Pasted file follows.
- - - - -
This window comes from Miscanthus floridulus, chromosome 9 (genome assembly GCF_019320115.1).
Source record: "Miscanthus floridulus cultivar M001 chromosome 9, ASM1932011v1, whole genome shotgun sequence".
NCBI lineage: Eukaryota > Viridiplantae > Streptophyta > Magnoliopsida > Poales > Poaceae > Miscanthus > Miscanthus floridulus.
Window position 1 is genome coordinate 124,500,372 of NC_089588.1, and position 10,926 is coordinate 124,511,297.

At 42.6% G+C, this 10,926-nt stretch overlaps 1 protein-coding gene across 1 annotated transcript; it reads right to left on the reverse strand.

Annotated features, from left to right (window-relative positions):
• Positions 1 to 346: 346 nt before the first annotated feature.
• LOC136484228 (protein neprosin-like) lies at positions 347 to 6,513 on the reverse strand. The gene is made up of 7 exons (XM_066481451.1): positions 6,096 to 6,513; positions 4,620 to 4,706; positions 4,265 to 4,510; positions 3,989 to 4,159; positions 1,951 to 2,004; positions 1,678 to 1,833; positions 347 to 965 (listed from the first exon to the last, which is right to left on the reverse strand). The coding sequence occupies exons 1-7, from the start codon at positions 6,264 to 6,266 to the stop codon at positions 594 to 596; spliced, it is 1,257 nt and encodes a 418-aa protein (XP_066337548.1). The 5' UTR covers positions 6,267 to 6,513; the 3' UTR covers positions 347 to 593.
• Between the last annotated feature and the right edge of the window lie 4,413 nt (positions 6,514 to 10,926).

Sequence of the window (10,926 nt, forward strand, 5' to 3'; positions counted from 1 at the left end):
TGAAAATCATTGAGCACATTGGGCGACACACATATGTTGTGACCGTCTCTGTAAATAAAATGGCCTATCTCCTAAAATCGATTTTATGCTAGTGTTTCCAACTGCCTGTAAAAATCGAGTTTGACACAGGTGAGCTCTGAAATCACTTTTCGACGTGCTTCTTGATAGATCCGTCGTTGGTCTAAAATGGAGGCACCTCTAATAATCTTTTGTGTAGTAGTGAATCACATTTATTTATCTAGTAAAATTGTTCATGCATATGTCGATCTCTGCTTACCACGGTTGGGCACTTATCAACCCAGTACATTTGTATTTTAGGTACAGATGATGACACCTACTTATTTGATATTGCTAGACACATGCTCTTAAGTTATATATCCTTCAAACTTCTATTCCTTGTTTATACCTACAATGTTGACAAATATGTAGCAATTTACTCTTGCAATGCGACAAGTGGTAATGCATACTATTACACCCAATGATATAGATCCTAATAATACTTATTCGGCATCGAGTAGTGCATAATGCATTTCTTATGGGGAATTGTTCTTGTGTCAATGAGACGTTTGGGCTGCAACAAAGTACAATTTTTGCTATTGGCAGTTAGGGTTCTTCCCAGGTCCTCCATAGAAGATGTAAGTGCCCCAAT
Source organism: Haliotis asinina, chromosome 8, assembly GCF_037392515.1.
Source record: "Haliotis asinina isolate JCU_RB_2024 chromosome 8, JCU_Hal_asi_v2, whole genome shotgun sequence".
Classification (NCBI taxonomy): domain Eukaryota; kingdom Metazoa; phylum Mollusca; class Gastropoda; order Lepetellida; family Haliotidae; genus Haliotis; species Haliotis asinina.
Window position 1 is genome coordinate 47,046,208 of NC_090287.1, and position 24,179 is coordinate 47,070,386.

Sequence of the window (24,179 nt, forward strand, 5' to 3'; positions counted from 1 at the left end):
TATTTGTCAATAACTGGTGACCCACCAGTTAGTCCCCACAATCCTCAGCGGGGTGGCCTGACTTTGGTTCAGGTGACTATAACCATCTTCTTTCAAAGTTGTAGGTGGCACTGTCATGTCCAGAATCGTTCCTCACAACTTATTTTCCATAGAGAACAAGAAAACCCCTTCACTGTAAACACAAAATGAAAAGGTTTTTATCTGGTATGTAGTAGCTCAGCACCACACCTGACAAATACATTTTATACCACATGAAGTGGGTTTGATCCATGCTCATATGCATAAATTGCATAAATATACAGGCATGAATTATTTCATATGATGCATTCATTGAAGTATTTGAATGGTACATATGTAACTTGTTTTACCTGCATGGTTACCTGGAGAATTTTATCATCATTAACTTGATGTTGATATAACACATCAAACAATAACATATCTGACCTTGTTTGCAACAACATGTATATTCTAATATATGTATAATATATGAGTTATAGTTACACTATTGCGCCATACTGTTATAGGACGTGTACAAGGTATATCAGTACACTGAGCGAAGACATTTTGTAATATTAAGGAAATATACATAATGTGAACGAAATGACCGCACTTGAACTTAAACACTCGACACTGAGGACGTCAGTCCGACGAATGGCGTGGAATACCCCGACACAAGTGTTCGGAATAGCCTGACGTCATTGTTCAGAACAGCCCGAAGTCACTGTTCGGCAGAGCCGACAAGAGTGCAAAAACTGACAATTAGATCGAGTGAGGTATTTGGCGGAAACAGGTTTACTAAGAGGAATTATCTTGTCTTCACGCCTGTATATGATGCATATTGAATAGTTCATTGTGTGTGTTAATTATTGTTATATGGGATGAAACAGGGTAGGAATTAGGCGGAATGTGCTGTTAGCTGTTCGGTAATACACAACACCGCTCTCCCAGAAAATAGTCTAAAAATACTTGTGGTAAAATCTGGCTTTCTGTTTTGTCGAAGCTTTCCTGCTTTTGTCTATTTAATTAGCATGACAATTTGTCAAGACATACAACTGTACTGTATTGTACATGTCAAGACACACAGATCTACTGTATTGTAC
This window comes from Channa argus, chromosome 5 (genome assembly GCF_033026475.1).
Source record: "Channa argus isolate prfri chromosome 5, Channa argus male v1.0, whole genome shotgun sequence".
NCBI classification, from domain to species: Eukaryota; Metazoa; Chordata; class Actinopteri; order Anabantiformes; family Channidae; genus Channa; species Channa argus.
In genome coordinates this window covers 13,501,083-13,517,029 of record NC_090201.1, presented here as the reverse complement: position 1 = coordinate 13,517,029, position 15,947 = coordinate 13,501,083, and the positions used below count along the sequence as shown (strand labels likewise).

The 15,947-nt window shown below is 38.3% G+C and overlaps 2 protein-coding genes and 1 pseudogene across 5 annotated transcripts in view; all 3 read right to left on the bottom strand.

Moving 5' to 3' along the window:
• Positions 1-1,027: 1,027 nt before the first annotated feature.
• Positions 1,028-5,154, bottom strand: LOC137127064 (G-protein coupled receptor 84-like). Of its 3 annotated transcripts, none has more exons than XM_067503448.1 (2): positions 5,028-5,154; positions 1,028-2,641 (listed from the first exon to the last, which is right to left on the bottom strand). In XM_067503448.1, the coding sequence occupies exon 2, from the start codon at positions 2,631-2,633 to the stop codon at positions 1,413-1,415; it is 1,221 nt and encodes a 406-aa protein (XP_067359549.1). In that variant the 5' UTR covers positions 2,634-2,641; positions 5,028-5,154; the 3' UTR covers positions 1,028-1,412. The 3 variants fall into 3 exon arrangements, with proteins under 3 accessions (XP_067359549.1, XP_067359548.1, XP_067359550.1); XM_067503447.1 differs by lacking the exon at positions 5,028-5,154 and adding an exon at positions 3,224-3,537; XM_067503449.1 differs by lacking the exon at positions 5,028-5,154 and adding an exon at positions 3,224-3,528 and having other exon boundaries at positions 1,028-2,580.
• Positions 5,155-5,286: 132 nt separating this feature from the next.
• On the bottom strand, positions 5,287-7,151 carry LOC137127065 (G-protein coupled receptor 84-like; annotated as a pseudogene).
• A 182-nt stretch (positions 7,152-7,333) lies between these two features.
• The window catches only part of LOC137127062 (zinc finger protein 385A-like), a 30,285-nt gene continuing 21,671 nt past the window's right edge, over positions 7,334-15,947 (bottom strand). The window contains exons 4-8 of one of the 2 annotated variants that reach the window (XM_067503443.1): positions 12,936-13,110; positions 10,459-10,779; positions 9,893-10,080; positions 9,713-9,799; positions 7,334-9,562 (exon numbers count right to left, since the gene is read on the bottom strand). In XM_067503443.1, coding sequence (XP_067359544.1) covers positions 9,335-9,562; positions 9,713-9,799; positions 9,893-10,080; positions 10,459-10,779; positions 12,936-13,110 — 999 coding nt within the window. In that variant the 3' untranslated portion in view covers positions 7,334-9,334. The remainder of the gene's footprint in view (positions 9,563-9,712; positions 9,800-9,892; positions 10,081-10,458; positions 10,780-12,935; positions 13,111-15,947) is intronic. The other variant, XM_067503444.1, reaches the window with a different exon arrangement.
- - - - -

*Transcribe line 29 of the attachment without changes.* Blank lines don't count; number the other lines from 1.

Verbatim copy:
• The window catches only part of LOC137127062 (zinc finger protein 385A-like), a 30,285-nt gene continuing 21,671 nt past the window's right edge, over positions 7,334-15,947 (bottom strand). The window contains exons 4-8 of one of the 2 annotated variants that reach the window (XM_067503443.1): positions 12,936-13,110; positions 10,459-10,779; positions 9,893-10,080; positions 9,713-9,799; positions 7,334-9,562 (exon numbers count right to left, since the gene is read on the bottom strand). In XM_067503443.1, coding sequence (XP_067359544.1) covers positions 9,335-9,562; positions 9,713-9,799; positions 9,893-10,080; positions 10,459-10,779; positions 12,936-13,110 — 999 coding nt within the window. In that variant the 3' untranslated portion in view covers positions 7,334-9,334. The remainder of the gene's footprint in view (positions 9,563-9,712; positions 9,800-9,892; positions 10,081-10,458; positions 10,780-12,935; positions 13,111-15,947) is intronic. The other variant, XM_067503444.1, reaches the window with a different exon arrangement.